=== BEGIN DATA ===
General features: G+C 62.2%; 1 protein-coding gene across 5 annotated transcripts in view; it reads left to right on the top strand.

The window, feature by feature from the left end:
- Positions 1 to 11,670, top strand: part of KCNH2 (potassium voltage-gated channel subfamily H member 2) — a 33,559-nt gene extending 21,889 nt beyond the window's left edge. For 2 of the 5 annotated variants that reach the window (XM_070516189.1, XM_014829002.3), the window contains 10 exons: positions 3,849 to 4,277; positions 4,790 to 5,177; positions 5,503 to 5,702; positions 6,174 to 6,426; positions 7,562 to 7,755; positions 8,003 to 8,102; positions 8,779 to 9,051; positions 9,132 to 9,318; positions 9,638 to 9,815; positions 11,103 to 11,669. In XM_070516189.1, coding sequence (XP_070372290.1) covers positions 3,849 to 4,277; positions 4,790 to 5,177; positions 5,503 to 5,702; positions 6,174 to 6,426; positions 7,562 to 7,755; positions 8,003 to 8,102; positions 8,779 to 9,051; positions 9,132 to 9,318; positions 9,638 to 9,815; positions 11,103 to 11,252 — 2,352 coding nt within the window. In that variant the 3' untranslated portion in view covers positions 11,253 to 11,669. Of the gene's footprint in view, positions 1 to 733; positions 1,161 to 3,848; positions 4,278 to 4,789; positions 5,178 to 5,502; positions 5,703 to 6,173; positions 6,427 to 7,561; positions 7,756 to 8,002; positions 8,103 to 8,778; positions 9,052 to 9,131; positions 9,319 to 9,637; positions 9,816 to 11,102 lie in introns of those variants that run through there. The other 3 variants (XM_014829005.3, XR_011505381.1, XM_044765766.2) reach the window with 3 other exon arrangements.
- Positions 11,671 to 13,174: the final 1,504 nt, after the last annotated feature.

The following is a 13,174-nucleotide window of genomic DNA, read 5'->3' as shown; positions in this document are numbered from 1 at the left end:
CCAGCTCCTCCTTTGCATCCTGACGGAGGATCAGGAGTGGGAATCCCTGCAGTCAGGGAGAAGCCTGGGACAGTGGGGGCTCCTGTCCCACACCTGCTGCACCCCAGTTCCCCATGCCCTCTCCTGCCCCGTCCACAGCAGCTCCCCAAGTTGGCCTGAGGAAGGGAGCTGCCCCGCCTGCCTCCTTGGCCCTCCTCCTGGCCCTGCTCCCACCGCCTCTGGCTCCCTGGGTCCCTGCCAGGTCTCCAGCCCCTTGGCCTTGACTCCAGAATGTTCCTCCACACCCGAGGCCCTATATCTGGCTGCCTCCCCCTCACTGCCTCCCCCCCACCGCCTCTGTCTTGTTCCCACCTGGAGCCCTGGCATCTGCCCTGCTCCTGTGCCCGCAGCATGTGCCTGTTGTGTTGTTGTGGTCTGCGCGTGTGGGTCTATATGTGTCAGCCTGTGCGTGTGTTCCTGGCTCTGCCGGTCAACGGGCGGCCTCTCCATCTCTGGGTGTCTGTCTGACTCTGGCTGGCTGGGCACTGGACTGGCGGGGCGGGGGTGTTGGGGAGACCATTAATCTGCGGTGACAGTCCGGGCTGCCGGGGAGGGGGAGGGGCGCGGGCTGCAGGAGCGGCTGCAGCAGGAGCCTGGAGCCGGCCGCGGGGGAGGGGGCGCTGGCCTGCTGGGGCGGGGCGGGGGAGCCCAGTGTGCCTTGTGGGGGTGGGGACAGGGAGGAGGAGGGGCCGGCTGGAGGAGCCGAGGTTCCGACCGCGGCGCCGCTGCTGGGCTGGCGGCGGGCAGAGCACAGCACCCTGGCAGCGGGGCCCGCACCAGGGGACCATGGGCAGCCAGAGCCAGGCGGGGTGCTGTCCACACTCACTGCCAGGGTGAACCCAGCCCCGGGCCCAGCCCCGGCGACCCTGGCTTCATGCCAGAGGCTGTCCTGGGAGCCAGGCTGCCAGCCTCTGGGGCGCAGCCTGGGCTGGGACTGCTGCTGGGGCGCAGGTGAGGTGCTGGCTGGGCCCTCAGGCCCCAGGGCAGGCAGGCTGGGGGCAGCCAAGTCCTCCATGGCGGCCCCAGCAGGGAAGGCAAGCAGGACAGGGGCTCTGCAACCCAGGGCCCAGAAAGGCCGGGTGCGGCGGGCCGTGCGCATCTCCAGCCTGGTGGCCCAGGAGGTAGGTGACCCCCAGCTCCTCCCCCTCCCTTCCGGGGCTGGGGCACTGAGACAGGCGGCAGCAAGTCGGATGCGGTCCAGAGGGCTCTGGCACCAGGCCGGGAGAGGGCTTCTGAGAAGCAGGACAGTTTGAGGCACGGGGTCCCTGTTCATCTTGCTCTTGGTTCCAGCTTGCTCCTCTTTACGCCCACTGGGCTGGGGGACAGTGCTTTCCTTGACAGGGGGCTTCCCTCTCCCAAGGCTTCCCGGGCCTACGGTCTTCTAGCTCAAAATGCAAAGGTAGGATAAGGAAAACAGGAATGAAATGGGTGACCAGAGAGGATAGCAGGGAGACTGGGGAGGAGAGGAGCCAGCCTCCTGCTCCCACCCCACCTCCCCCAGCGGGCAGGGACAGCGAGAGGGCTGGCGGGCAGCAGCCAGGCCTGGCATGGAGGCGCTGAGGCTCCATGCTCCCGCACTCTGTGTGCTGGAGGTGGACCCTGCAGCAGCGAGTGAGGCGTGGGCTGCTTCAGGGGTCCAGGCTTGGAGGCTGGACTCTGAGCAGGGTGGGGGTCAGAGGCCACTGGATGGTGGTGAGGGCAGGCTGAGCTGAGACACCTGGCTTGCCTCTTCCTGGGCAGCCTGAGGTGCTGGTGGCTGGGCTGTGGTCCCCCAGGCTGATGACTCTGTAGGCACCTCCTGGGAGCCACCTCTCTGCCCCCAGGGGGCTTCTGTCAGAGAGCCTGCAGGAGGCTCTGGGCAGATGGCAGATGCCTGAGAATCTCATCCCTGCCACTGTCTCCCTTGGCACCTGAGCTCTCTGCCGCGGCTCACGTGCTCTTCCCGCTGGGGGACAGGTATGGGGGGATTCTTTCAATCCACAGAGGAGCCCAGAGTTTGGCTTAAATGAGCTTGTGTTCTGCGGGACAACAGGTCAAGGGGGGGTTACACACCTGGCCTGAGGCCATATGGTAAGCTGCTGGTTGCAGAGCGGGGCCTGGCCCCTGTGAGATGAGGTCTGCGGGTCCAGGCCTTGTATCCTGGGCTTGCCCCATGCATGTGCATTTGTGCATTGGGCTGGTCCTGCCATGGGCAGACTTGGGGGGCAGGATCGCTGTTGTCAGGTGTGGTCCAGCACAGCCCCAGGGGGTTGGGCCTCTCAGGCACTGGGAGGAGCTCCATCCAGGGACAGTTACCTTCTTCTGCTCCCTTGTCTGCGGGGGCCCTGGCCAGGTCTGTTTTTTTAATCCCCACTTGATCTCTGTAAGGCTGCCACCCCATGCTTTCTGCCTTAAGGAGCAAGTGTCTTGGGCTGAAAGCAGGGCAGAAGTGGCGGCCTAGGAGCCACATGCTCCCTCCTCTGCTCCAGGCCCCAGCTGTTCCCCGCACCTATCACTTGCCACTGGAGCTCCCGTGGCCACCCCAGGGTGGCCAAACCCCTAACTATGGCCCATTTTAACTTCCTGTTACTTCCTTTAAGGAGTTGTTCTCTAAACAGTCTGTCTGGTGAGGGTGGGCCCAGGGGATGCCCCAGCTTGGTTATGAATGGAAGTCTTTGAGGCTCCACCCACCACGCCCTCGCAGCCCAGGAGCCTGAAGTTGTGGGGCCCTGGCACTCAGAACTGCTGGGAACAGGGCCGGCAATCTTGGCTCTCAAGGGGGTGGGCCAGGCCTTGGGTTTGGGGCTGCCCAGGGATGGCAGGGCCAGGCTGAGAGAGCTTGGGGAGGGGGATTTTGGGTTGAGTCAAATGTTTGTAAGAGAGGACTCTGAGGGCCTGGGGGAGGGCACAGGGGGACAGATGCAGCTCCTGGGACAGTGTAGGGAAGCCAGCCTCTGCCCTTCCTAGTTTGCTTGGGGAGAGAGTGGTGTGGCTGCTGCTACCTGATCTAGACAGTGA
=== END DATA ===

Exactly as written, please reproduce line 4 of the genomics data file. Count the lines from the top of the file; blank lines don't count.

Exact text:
- Positions 11,671 to 13,174: the final 1,504 nt, after the last annotated feature.